Friday, 6 March 2009

Ali Smith's genius

Well, it's been an awfully long time since I wrote anything here, and I've been reading rather a lot. I'll put a full list up later on, perhaps, but mainly I've been on an Ali Smith binge - I read Girl Meets Boy, Free Love, Like and Hotel World, and I'm going to read Other Stories and Other Stories. I also heard her reading an abridged version of her story 'The First Person' on Radio 4 over half term, and I have to say I was blown away. Her voice is so warm, she reads quickly and lightly, always a tinge of wry humour - you know that no one else could have written those words. I was taken especially by the form of Hotel World - much like The Accidental, it's episodic, divided into chapters and using several different points of view. The last chapter is one long sentence, like the 'Penelope' section of Ulysses, which frankly is a bugger to read but is hard to beat if you're going for the full realisation of stream-of-consciousness writing. Hotel World, more than The Accidental or Girl Meets Boy (both of which alternate points of view), seemed like a cross between short stories and a novel: it gives you various characters around a hotel, meeting each other, remembering the same events, although the narrative does move forward and doesn't simply repeat the story of the previous chapter. Each character has a stylised consciousness - one is even drawn in the third person, which is rare in Smith's novels - and particular, obsessive concerns.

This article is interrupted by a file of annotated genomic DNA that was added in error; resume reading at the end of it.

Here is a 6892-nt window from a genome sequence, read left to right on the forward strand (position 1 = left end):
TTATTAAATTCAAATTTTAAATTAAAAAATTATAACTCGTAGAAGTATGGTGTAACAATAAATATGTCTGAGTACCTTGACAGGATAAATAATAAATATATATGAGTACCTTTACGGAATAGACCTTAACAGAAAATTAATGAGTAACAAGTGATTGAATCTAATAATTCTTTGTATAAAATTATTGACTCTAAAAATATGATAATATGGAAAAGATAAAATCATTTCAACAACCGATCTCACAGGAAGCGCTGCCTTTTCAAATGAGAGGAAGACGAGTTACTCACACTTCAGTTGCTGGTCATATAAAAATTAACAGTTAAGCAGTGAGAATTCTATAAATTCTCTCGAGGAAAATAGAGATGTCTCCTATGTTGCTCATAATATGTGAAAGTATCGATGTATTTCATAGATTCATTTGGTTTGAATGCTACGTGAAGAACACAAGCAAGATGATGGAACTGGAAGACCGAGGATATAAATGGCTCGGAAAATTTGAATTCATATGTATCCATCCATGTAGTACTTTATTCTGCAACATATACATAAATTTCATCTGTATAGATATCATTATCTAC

Smith has a particularly good ear for the way in which the brain shortens language, cuts off utterances without bothering or needing to finish them, and the way in which people actually speak - for instance, writing "Fuck sake" instead of "Fuck's sake" or "For fuck's sake", to imitate how this phrase actually manifests itself. She combines this - in 'The First Person', for instance - with playful, almost insanely witty banter: one character is allowed a spiel on how "You're not the first person to ..." Characters in Smith allow each other to talk, are unembarrassed about straying into melodrama or theatricals; the conversations lift themselves above reality whilst echoing it and convincing you at every turn. A girl falling down the lift shaft of a dumb waiter in a hotel? Highly improbable. The characters around her existing and reacting in their own particular words. Unquestionable, after Smith's crafting. She never pretends to be thorough. Her writing is whimsical, it frolics, it meanders. It overjoys and it hurts and it batters you from head to toe with her personality. I want to meet her, I want to have a pint and giggle with her. Could you say that about the flinty, though brilliant, Ian McEwan? Look back at the passage I quoted at some length from Girl Meets Boy, and tell me that isn't the perfectest picture of the intense, chanting, painful joy of falling in love.

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